We, as users, are consuming (and producing) more content than ever, Cisco predicts that “global Internet traffic in 2021 will be equivalent to 127 times the volume of the entire global Internet in 2005. Globally, Internet traffic will reach 30 GB per capita by 2021, up from 10 GB per capita in 2016.”
This is why CDNs, commercial and private, are more important than ever. Devices constantly send and receive HTTP requests/responses and to sustain this immense exchange of bytes, a well-planned backbone is a must. Hence the accelerating growth of DIY/private and hybrid CDNs.
Lately many companies have started to implement their own private or hybrid content delivery network. A private CDN, contrary to commercial CDNs, can give you full control over your content because you don’t need to share storage/machines/servers with any other website(s) using the same infrastructure. Also, you are completely free to plan and deploy your own CDN as it best fits your specific use case, flexibility that is very difficult if not impossible to achieve with any of the commercial CDN solutions out there, which use a one-fits-all approach.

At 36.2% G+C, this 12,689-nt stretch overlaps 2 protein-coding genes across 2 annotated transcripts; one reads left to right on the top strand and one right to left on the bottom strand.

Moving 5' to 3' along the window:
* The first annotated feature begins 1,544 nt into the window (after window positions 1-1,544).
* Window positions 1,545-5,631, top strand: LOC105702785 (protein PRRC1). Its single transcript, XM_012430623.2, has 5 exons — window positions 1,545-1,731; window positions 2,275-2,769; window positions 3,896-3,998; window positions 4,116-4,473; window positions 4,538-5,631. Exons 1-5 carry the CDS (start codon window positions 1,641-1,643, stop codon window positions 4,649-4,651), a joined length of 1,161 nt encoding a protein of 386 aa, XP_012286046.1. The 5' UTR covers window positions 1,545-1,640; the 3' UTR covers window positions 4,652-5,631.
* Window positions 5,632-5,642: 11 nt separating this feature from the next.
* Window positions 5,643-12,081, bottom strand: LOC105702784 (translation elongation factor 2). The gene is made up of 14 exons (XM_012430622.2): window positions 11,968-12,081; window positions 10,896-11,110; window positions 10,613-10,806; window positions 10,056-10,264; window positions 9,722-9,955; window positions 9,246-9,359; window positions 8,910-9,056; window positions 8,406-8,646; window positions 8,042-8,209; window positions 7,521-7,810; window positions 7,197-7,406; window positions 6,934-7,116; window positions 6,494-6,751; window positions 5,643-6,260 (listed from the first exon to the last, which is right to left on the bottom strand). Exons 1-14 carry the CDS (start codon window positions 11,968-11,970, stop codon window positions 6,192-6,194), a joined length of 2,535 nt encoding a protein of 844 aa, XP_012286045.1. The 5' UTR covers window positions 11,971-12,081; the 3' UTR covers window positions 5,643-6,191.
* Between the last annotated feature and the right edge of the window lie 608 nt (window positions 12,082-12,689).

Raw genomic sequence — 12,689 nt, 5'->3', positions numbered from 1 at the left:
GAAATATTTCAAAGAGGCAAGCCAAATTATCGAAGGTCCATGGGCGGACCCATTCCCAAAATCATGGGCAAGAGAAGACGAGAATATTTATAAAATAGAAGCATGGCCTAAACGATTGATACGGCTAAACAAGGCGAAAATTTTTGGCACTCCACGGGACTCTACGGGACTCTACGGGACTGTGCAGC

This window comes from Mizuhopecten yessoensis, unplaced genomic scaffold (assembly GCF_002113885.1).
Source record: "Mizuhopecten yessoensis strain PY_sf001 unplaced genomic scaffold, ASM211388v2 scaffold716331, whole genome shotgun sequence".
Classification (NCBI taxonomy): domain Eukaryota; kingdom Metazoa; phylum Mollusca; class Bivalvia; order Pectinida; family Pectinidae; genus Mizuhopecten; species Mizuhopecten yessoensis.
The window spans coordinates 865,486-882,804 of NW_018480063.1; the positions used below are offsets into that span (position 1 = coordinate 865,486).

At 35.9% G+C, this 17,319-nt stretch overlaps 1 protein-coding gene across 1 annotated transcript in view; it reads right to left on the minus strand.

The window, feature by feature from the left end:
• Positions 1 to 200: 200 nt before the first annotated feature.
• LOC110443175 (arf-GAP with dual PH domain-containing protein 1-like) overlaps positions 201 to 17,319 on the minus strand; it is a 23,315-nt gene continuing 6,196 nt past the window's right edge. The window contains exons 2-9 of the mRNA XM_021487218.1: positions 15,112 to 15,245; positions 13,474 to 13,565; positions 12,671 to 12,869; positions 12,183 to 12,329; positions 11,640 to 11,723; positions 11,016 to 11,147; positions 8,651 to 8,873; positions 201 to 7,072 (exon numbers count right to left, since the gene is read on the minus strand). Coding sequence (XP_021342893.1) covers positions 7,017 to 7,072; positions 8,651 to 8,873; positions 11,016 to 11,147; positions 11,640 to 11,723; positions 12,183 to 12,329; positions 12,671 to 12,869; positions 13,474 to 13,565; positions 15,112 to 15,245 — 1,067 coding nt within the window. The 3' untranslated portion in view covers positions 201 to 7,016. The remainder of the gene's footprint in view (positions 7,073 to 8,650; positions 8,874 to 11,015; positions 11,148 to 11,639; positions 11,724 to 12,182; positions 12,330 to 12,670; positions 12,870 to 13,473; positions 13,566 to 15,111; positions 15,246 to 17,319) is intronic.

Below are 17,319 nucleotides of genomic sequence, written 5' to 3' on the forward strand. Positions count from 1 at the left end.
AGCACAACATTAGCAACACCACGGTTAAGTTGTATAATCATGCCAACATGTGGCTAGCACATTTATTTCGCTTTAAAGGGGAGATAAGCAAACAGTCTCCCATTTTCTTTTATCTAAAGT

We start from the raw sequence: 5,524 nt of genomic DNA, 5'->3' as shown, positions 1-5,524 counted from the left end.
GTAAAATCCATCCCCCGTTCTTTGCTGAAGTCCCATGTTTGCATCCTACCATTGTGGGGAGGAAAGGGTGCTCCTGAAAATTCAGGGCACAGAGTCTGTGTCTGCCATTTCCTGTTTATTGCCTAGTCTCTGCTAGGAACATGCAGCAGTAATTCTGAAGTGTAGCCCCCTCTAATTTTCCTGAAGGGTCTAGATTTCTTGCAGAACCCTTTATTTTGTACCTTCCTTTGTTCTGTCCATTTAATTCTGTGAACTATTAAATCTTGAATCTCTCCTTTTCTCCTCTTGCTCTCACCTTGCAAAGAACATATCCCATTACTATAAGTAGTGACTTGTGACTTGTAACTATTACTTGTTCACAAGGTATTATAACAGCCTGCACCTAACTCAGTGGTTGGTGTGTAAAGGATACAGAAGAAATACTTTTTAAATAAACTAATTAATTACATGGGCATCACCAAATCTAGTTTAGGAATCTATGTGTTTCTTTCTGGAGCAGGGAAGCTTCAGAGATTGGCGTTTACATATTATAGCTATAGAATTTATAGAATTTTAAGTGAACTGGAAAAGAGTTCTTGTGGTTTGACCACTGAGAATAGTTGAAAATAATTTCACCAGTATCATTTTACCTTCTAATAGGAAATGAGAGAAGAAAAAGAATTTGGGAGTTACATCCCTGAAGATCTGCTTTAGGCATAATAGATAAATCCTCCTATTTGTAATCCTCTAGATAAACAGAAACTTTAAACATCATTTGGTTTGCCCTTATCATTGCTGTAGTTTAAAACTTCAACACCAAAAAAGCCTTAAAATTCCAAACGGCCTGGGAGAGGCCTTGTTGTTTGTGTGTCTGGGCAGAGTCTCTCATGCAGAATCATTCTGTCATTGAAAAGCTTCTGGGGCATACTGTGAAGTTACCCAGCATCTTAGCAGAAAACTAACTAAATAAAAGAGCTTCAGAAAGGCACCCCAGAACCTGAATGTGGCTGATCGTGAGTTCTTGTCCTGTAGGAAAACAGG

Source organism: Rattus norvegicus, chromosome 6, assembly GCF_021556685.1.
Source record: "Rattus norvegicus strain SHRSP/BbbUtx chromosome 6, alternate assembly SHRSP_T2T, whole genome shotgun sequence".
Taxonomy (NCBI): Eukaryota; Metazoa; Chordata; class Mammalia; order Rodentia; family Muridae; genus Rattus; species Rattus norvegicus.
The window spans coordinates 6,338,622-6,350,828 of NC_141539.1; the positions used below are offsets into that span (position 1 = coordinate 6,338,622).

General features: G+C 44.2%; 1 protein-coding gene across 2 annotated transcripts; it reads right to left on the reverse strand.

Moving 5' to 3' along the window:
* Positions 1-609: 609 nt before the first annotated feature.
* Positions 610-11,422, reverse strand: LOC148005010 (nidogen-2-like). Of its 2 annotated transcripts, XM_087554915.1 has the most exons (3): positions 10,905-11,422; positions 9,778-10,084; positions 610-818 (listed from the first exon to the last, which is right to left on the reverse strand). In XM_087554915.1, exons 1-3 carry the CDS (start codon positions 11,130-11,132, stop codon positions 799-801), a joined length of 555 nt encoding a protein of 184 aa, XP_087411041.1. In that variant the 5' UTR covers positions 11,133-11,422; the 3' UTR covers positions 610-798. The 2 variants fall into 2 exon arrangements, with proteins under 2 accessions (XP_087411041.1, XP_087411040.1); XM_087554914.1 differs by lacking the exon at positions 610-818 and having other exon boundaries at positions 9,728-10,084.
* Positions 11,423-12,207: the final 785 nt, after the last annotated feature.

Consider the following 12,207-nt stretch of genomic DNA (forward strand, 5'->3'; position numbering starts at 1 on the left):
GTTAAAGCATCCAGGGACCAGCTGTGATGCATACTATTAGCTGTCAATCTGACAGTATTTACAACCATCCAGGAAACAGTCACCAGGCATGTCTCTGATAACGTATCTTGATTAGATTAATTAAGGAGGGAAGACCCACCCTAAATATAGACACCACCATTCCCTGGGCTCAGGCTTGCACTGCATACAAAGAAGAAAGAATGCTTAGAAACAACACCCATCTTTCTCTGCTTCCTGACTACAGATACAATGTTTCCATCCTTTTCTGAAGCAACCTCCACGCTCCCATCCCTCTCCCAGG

And let’s not underestimate the cost savings factor: commercial CDNs usually sell per used bandwidth and number of requests handled by each PoP (point of presence). If the traffic your website sees is in the range of GB per second these traffic-related costs can be noticeably reduced with a private CDN.
We recently launched a DevOps-friendly DIY CDN solution that you can set up in five steps. All you need to set-up a CDN:
- origin server and PoP (points of presence)
- CDN and caching software
Following these steps you will find yourself with an origin server, a few PoPs strategically distributed based on your audience, to which you will be able to serve content following web performance best practices.
1. Cloud or on-premise?